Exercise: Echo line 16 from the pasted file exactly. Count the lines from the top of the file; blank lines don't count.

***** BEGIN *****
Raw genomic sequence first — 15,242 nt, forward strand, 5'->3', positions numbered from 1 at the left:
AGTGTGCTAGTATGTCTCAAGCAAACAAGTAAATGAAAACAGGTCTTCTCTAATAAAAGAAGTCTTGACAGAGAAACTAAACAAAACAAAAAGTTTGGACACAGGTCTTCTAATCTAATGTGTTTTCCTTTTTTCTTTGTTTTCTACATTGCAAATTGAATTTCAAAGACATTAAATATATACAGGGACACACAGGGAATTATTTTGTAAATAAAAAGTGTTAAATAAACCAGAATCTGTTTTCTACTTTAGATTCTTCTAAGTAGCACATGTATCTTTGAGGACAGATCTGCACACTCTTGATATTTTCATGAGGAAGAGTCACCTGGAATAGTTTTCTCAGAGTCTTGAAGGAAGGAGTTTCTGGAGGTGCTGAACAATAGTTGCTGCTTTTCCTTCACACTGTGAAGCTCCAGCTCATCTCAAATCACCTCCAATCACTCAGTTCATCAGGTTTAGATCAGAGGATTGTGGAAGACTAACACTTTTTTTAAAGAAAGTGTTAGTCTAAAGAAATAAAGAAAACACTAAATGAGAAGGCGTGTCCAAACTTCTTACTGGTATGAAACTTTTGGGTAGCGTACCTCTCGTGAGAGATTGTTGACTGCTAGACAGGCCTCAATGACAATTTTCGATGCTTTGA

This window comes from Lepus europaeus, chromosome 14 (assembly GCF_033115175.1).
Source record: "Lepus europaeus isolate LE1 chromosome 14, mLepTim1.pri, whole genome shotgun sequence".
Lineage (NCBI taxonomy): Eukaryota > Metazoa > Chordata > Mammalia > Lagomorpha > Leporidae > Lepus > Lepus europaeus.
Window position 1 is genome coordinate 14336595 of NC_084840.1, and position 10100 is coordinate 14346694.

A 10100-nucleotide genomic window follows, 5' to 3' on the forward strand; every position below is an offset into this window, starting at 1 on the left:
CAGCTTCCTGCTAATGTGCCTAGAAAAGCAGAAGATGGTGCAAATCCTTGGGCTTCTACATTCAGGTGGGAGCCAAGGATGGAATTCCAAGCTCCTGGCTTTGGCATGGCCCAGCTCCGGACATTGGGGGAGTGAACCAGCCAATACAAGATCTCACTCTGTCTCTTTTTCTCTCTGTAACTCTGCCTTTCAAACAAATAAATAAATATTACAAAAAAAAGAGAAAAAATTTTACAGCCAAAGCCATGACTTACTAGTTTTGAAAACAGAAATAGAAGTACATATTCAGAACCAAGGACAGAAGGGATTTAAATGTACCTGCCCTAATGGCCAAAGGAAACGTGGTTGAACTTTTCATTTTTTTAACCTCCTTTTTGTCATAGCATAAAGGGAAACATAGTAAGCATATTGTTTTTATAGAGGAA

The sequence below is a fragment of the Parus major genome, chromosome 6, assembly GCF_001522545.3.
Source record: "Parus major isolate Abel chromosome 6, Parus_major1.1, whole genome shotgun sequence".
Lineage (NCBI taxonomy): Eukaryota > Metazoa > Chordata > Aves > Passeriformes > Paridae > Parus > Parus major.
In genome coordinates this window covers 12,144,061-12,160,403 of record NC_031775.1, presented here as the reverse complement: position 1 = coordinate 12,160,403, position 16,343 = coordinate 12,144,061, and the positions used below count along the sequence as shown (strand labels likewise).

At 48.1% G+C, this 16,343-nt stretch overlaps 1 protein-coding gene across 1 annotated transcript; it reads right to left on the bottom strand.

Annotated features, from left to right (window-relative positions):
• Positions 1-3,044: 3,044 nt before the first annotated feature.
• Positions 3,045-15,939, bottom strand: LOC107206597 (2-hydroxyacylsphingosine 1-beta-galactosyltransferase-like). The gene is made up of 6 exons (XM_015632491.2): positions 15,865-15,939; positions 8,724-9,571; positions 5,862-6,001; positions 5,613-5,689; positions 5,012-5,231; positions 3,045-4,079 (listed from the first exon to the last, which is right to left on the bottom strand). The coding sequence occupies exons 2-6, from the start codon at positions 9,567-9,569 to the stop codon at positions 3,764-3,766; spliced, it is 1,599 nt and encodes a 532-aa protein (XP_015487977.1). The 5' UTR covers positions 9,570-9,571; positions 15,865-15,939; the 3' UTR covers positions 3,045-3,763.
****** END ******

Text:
• Positions 3,045-15,939, bottom strand: LOC107206597 (2-hydroxyacylsphingosine 1-beta-galactosyltransferase-like). The gene is made up of 6 exons (XM_015632491.2): positions 15,865-15,939; positions 8,724-9,571; positions 5,862-6,001; positions 5,613-5,689; positions 5,012-5,231; positions 3,045-4,079 (listed from the first exon to the last, which is right to left on the bottom strand). The coding sequence occupies exons 2-6, from the start codon at positions 9,567-9,569 to the stop codon at positions 3,764-3,766; spliced, it is 1,599 nt and encodes a 532-aa protein (XP_015487977.1). The 5' UTR covers positions 9,570-9,571; positions 15,865-15,939; the 3' UTR covers positions 3,045-3,763.